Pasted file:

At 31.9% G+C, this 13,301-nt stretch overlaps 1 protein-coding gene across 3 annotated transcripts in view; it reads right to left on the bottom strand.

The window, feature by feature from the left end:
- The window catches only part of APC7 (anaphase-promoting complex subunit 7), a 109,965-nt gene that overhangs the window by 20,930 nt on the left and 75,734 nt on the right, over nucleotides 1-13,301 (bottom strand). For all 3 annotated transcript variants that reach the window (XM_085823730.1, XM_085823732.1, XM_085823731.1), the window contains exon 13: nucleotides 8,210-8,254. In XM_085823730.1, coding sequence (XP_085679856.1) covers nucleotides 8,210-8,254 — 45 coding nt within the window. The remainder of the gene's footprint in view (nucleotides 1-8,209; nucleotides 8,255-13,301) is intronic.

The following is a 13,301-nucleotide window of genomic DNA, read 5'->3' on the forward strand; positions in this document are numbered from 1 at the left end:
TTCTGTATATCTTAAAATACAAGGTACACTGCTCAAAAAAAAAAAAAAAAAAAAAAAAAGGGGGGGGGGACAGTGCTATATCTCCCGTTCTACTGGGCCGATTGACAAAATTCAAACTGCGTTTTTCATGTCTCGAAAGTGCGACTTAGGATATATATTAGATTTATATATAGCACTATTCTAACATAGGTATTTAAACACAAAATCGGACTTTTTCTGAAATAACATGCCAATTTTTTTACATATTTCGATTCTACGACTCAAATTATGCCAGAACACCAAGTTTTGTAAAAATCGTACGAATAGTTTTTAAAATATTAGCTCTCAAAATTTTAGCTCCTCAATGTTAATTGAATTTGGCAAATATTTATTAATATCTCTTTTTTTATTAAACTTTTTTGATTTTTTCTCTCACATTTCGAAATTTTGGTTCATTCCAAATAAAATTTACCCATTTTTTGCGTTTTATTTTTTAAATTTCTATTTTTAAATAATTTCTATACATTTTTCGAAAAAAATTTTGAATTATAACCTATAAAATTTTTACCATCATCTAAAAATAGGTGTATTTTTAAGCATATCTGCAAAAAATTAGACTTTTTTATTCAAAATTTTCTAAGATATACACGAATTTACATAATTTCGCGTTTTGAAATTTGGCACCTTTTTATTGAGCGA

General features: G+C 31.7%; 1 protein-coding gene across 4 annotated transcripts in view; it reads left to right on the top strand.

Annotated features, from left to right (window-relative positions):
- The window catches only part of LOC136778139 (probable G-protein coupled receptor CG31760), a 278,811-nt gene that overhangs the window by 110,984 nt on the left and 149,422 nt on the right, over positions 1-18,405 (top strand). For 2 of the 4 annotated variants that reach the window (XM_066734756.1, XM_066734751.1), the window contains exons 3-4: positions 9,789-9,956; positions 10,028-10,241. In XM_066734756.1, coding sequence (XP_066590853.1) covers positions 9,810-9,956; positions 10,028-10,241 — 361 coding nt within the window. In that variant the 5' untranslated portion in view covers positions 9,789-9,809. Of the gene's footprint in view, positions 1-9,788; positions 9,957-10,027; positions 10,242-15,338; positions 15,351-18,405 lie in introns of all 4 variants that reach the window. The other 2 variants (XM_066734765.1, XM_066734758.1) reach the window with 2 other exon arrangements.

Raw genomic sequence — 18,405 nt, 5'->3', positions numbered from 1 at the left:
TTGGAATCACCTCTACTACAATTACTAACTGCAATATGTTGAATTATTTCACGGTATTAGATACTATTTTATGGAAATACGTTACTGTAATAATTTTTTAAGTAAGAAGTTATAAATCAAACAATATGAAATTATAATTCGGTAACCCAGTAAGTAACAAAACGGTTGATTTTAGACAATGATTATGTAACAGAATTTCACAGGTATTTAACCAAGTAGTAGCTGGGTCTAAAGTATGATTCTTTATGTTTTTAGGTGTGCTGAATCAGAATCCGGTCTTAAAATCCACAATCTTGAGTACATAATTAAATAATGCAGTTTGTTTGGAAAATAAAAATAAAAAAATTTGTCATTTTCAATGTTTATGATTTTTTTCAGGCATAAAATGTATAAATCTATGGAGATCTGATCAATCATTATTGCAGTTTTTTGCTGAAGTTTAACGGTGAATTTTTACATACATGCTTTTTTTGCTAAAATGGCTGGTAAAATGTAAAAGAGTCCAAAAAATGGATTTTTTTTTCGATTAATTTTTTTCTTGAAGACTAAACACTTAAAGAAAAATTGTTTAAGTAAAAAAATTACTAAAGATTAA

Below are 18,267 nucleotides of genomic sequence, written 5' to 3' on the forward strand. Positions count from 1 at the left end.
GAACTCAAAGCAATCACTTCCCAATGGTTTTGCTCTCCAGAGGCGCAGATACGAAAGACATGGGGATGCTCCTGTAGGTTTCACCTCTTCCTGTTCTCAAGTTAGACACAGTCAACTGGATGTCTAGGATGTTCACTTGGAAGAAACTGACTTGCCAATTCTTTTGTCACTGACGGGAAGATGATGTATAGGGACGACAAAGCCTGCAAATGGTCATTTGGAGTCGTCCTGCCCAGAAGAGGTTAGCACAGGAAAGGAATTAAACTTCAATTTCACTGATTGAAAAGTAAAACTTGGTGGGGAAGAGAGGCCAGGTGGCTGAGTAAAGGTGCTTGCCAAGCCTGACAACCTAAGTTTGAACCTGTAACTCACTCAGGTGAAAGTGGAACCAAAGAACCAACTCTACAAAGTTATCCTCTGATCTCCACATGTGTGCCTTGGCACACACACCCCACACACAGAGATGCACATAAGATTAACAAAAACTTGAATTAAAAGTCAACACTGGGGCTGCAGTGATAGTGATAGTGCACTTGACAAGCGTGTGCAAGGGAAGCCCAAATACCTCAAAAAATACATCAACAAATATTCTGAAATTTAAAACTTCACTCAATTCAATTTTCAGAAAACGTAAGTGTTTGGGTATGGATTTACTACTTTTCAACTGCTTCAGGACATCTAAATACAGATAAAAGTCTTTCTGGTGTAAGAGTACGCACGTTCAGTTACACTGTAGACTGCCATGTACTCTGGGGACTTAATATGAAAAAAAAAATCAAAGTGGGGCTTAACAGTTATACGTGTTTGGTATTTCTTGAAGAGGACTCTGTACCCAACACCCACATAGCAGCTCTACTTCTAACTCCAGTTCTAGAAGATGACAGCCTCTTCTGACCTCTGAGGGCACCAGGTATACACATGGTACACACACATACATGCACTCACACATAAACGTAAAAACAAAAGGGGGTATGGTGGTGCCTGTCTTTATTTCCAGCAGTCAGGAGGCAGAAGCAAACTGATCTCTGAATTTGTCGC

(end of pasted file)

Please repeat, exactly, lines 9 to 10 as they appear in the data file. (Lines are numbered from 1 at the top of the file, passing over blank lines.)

Raw genomic sequence — 18,405 nt, 5'->3', positions numbered from 1 at the left:
TTGGAATCACCTCTACTACAATTACTAACTGCAATATGTTGAATTATTTCACGGTATTAGATACTATTTTATGGAAATACGTTACTGTAATAATTTTTTAAGTAAGAAGTTATAAATCAAACAATATGAAATTATAATTCGGTAACCCAGTAAGTAACAAAACGGTTGATTTTAGACAATGATTATGTAACAGAATTTCACAGGTATTTAACCAAGTAGTAGCTGGGTCTAAAGTATGATTCTTTATGTTTTTAGGTGTGCTGAATCAGAATCCGGTCTTAAAATCCACAATCTTGAGTACATAATTAAATAATGCAGTTTGTTTGGAAAATAAAAATAAAAAAATTTGTCATTTTCAATGTTTATGATTTTTTTCAGGCATAAAATGTATAAATCTATGGAGATCTGATCAATCATTATTGCAGTTTTTTGCTGAAGTTTAACGGTGAATTTTTACATACATGCTTTTTTTGCTAAAATGGCTGGTAAAATGTAAAAGAGTCCAAAAAATGGATTTTTTTTTCGATTAATTTTTTTCTTGAAGACTAAACACTTAAAGAAAAATTGTTTAAGTAAAAAAATTACTAAAGATTAA